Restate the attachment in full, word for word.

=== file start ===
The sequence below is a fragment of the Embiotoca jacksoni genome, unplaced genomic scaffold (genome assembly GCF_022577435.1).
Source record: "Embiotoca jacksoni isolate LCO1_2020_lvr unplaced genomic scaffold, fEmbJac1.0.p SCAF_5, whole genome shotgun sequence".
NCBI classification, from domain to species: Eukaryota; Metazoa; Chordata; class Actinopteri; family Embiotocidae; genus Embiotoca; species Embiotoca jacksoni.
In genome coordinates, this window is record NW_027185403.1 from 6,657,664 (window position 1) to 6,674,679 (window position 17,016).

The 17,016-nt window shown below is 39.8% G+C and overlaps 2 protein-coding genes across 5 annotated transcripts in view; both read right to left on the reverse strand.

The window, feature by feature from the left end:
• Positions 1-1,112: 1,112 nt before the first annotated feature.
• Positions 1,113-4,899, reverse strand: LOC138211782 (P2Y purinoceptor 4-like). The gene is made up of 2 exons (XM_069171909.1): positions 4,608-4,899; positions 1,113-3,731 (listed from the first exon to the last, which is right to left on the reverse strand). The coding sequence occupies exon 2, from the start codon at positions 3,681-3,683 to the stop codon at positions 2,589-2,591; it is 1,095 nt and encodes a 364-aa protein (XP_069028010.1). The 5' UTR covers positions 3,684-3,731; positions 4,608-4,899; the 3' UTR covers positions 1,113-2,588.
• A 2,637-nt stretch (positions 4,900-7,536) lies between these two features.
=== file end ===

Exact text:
The sequence below is a fragment of the Embiotoca jacksoni genome, unplaced genomic scaffold (genome assembly GCF_022577435.1).
Source record: "Embiotoca jacksoni isolate LCO1_2020_lvr unplaced genomic scaffold, fEmbJac1.0.p SCAF_5, whole genome shotgun sequence".
NCBI classification, from domain to species: Eukaryota; Metazoa; Chordata; class Actinopteri; family Embiotocidae; genus Embiotoca; species Embiotoca jacksoni.
In genome coordinates, this window is record NW_027185403.1 from 6,657,664 (window position 1) to 6,674,679 (window position 17,016).

The 17,016-nt window shown below is 39.8% G+C and overlaps 2 protein-coding genes across 5 annotated transcripts in view; both read right to left on the reverse strand.

The window, feature by feature from the left end:
• Positions 1-1,112: 1,112 nt before the first annotated feature.
• Positions 1,113-4,899, reverse strand: LOC138211782 (P2Y purinoceptor 4-like). The gene is made up of 2 exons (XM_069171909.1): positions 4,608-4,899; positions 1,113-3,731 (listed from the first exon to the last, which is right to left on the reverse strand). The coding sequence occupies exon 2, from the start codon at positions 3,681-3,683 to the stop codon at positions 2,589-2,591; it is 1,095 nt and encodes a 364-aa protein (XP_069028010.1). The 5' UTR covers positions 3,684-3,731; positions 4,608-4,899; the 3' UTR covers positions 1,113-2,588.
• A 2,637-nt stretch (positions 4,900-7,536) lies between these two features.